Olson has also discovered gaps in high school counseling options across Minnesota. Many high schools have just one counselor available, and many are overworked. There’s a general lack of counselors across the state, resulting in many students slipping through the cracks and not receiving proper one-on-one advice.
“High school counselors are sometimes so overwhelmed that they don’t get time to appropriately guide students,” Olson said. “A lot of students start college guessing what they want to study. We need to help make up for whatever they may have missed in high school.”
As most of Olson’s peers in community college administration have already acquired a master’s degree, he’s happy that he waited until now to pursue one. He values the work experience that he gained from working both at four-year and two-year institutions, and he sees this new degree as another qualification to keep climbing the higher education ladder.
“I thought about enrolling in the M.A. in Educational Leadership for a couple years, but I wanted to wait until I had real-world experience to bring to the program,” Olson said. “My leadership experiences are now supplemented by best-practice training and knowledge from my graduate coursework.
“I hope that my master’s degree can help me advance as a director of admission and eventually a dean of enrollment,” Olson said. “I want to help students make the right academic decisions for a long time.”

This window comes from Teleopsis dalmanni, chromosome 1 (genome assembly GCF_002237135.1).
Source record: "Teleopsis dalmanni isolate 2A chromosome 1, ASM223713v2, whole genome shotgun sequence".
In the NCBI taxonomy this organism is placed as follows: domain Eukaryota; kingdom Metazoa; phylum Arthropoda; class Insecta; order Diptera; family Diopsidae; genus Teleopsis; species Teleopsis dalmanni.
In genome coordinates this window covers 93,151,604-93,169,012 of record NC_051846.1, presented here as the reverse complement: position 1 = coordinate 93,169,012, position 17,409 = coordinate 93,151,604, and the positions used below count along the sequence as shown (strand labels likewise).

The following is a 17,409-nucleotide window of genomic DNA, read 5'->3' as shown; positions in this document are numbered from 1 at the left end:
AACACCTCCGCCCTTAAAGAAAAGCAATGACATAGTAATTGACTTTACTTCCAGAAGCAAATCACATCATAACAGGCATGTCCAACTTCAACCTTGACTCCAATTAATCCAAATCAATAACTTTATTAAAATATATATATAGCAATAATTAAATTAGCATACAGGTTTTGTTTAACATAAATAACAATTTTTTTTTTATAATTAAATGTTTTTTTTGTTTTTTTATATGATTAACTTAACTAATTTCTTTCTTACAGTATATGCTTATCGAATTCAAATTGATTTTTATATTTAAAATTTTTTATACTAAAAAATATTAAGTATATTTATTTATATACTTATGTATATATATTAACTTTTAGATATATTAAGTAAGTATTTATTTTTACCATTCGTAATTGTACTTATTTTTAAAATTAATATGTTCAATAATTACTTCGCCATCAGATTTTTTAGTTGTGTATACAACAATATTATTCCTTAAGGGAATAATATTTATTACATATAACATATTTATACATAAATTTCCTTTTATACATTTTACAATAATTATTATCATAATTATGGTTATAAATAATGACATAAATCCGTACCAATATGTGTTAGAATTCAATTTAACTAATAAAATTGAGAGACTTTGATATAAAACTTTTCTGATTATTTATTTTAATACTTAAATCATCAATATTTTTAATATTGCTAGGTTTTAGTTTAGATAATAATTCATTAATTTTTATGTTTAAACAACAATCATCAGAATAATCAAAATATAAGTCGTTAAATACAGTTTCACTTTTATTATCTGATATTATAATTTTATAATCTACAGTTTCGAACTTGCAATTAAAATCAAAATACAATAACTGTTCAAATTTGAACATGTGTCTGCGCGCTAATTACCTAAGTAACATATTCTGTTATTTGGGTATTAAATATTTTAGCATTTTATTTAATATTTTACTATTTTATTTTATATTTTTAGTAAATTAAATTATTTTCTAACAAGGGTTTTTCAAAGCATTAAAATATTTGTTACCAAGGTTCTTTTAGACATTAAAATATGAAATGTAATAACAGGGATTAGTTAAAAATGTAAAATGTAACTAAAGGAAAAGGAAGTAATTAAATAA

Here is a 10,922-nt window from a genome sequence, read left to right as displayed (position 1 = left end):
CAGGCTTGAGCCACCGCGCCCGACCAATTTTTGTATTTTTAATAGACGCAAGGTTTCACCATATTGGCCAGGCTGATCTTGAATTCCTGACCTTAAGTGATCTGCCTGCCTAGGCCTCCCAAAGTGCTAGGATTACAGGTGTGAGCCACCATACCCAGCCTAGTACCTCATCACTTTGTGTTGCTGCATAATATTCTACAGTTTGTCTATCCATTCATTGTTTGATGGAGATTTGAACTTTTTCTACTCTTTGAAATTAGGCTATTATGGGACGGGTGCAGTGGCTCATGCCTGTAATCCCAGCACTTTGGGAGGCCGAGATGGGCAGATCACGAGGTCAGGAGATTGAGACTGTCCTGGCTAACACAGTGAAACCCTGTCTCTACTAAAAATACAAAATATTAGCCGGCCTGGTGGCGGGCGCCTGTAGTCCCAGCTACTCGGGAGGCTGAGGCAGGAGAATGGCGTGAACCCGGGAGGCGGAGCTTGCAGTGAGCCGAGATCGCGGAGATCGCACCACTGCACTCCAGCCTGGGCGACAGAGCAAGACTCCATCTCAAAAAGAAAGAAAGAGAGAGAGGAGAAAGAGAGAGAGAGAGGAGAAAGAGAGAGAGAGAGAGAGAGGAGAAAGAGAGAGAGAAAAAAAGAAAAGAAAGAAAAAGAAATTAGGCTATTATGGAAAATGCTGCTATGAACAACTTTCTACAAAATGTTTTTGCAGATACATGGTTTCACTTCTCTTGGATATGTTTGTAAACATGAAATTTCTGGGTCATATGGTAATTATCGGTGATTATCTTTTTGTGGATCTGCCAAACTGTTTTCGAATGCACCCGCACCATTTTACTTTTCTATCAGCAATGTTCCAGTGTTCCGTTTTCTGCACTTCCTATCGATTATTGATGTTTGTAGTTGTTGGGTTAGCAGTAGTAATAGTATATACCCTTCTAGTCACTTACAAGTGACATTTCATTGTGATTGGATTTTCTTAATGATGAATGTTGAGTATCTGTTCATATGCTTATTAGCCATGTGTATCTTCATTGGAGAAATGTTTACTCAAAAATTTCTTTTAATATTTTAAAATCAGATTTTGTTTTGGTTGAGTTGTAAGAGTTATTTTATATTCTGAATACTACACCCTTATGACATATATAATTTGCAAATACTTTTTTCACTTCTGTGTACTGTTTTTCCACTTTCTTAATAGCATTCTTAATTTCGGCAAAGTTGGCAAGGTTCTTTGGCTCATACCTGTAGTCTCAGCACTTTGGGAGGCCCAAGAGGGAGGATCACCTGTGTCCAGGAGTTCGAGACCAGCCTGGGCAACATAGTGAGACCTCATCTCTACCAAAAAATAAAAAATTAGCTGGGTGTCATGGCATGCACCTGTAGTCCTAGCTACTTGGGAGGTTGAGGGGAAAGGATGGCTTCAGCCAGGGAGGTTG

Tue, 04/14/2015 - 8:13pm
Mae Yang ’15 and Aleah Bingham ’15 learned a lot about the common, western thatching ant after six months of intensive study—including that they bite.
Bingham, a Biology major and Chemistry and Environmental Biology minor from Eden Prairie, and Yang, an Environmental Biology major and Zoology minor from Minneapolis, paired up on a multidisciplinary thesis this past year.
The pair decided to study this particular species of ant for a variety of reasons, including that it gave them a reason to combine their knowledge of biology and chemistry; it gave them a reason to continue working closely with Dr. Moni Berg-Binder of the Biology Department and Dr. Jaime Mueller of the Chemistry Department; and simply because ants are cool.
“I chose to work with ants because it’s very unique how their community is structured,” Yang said. “They are so complex even though they are so little.” Bingham added, “With their interesting social structures, each individual has a role to play in their colony.”
Last fall, the two collected their specimens at Fort McCoy in Wisconsin, where Dr. Berg-Binder knew of active mounds as she used the same species for her doctoral research. But that’s where the similarities of their studies ended.